I’ve been a fan of Leeds dark gaze band Last Tourist since the release of their 2020 single “Public Service / Are We Just Algorithms?” In my review, which you can read here, I mentioned their influences were bands like Joy Division, Interpol, Suicide, Diiv and The Jesus & Mary Chain. I also made mention that their sound was a heady concoction. That heady concoction has been brewing and their self-titled debut album is the result.
Since that singles release the bands, line up has evolved somewhat. Last Tourist feature John Wellby (guitar, vocals), Nick Noble (guitar, vocals), Adam Simpson (synth and programming), and Jason Booth (bass guitar, bass synth), with the album also featuring guest appearances from Whimsical’s Krissy Vanderwoude (vocals) and Slowdive’s Simon Scott (drums).
My excitement levels are piqued so let’s dive in.
The album opens on the soaring ‘Riding Seas’. The pulsing bass, like the song’s heartbeat, gives life to the glorious wash of guitars and synths. The band set their stall out early on, this is going to be quite a ride.
I’m into familiar territory next with the single ‘Public Service. When I covered this song previously, I said “Public Service” is a darkly glorious synthwave meets shoegaze blend. Shimmering synths fight with 10-foot-tall guitars for your attention. Powerful bass lines, entwined with moody vocals and rhythmic danceable drums complete this heady concoction.” I stand by that. What a track.
It’s another single next. ‘Cave in the Hills’. I liken the experience of listening to this song like watching a polaroid develop. The bare bones of the song are there at the start and as it develops more and more detail emerges until it presents itself in glorious technicolour.
‘Lust’ is a different proposition altogether. It arrives fully formed and assaults your senses. Darkly brooding chords play over sweeping synths and intricate drums. It’s sensory overload from the get go and you just lose yourself, surrendering to the experience. I particularly love the guitars on this one, always on the edge of feedback, just in control and no more. My kinda playing.
The pace drops for the melancholia swathed ‘Falling Into (Drone)’. The descending chords lock us into a sombre frame of mind. The opening section of the song would’ve sat happily on Disintegration by The Cure. Is there a higher compliment? It feels like we’re on a journey and like all journeys the end comes all too soon.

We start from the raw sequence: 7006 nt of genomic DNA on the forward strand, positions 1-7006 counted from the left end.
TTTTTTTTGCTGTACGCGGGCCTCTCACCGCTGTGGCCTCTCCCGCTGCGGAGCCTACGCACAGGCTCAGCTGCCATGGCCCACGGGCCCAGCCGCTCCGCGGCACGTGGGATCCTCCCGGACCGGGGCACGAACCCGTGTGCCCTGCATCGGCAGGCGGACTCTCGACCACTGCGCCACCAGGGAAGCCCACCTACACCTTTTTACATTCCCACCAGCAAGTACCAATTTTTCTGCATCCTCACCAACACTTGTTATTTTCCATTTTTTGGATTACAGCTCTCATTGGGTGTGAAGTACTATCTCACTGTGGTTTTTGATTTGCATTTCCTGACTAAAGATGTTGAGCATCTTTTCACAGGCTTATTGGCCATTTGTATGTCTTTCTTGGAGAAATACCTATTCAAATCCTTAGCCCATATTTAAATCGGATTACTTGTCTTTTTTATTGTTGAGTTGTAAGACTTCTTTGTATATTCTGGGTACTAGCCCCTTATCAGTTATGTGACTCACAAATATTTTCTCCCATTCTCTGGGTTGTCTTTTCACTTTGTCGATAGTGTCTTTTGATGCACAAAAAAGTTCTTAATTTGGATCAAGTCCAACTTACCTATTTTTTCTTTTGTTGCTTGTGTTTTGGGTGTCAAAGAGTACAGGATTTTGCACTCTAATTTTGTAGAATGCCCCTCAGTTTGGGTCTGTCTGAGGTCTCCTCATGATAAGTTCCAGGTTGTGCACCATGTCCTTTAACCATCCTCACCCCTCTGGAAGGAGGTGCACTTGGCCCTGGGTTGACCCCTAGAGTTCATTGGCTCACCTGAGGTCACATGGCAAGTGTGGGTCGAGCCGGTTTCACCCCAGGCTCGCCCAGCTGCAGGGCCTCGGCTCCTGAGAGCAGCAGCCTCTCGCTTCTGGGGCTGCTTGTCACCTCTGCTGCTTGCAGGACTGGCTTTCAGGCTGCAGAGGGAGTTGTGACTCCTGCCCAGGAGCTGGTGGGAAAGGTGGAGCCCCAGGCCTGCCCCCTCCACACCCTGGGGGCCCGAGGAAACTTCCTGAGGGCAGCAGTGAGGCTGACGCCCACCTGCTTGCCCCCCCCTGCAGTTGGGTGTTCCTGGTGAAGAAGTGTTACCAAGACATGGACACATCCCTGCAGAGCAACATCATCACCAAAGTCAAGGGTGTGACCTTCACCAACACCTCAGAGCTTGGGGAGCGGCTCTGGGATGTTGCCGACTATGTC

Next up we have the instant classic ‘Black Raven’. This song combines the pop sensibilities of Phil Spector with the soundscapes of Slowdive and Ride. The chorus has more hooks than a fisherman’s tackle box. When Wellby sings “Can’t resist always lost in my head” I defy you not to sing along.
My album highlight follows in ‘Fake Lust’. There’s something about the woozy guitar and measured vocal that really speaks to me. The intro is nothing short of epic with the band leaping in together. The chorus has some parallels with Joy Division however I will qualify that. Whilst I can hear that Ian Curtis influence, this is all Last Tourist. The elation in the chorus sets it apart, above and beyond to my ears.
There’s a short mood piece next in ‘Interval’. A tone poem to cleanse the palate as we head into ‘Lemon Twist’.
Vocals emerge through an incredibly dense and textured soundscape. With a knowing wink to The Mary Chain we are implored to “Kiss Kiss Lemon Twist”. What really impresses me about the production on this album is the space given to each instrument. Make no mistake there is a lot going on, but there’s a real clarity to every bass not and snare crack. Each guitar and synth note has its spot on the soundstage. This song absolutely exemplifies that.
We receive some soul nourishment next with the uplifting ‘Spiritual Cove’. If the brothers Reid ever dropped the wall of noise, they’d do well to cover this track. Wellby’s laid back drawl drapes itself all over the swathes of beauty conjured by the guitars and synths. The ever-increasing intensity of the fuzzed guitar adding a new and welcome texture. This is one beautiful song.
The album closes out on ‘Slow Moving Traffic’ another mood piece that blends synth swells creating a farewell to the listener. A really satisfying closer.
Last Tourist have laboured long and hard on this debut album. That is apparent in the quality of the tracks laid before us. More than that though. There is a soul on display here, a beating heart that reaches out from every song to bring you close. To share its story with you, share an embrace and then release you to the world. Better for having listened, experienced.
Last Tourist is out now with vinyl variants available for preorder from Bandcamp.
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